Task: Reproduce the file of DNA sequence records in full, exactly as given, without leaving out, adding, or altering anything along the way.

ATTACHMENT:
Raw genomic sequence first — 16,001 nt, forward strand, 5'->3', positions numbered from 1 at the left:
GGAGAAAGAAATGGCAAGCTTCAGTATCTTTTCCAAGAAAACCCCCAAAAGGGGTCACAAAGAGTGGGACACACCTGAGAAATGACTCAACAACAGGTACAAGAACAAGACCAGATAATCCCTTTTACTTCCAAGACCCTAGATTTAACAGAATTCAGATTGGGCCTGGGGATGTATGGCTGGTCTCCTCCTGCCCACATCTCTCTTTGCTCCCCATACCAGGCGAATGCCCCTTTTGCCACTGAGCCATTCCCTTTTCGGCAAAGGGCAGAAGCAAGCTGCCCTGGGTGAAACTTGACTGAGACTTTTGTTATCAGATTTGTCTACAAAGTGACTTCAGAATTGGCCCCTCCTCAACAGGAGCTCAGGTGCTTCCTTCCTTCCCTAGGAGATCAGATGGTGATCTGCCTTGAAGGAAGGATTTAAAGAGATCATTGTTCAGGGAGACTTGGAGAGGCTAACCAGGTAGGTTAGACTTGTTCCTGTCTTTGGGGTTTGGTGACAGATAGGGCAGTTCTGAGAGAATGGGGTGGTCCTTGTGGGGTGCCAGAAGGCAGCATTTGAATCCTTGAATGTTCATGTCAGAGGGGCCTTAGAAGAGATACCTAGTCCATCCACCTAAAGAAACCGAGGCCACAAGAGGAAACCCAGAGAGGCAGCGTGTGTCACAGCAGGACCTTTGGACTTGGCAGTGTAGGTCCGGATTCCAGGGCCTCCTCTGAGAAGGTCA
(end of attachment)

Raw genomic sequence first — 16,001 nt, forward strand, 5'->3', positions numbered from 1 at the left:
GGAGAAAGAAATGGCAAGCTTCAGTATCTTTTCCAAGAAAACCCCCAAAAGGGGTCACAAAGAGTGGGACACACCTGAGAAATGACTCAACAACAGGTACAAGAACAAGACCAGATAATCCCTTTTACTTCCAAGACCCTAGATTTAACAGAATTCAGATTGGGCCTGGGGATGTATGGCTGGTCTCCTCCTGCCCACATCTCTCTTTGCTCCCCATACCAGGCGAATGCCCCTTTTGCCACTGAGCCATTCCCTTTTCGGCAAAGGGCAGAAGCAAGCTGCCCTGGGTGAAACTTGACTGAGACTTTTGTTATCAGATTTGTCTACAAAGTGACTTCAGAATTGGCCCCTCCTCAACAGGAGCTCAGGTGCTTCCTTCCTTCCCTAGGAGATCAGATGGTGATCTGCCTTGAAGGAAGGATTTAAAGAGATCATTGTTCAGGGAGACTTGGAGAGGCTAACCAGGTAGGTTAGACTTGTTCCTGTCTTTGGGGTTTGGTGACAGATAGGGCAGTTCTGAGAGAATGGGGTGGTCCTTGTGGGGTGCCAGAAGGCAGCATTTGAATCCTTGAATGTTCATGTCAGAGGGGCCTTAGAAGAGATACCTAGTCCATCCACCTAAAGAAACCGAGGCCACAAGAGGAAACCCAGAGAGGCAGCGTGTGTCACAGCAGGACCTTTGGACTTGGCAGTGTAGGTCCGGATTCCAGGGCCTCCTCTGAGAAGGTCA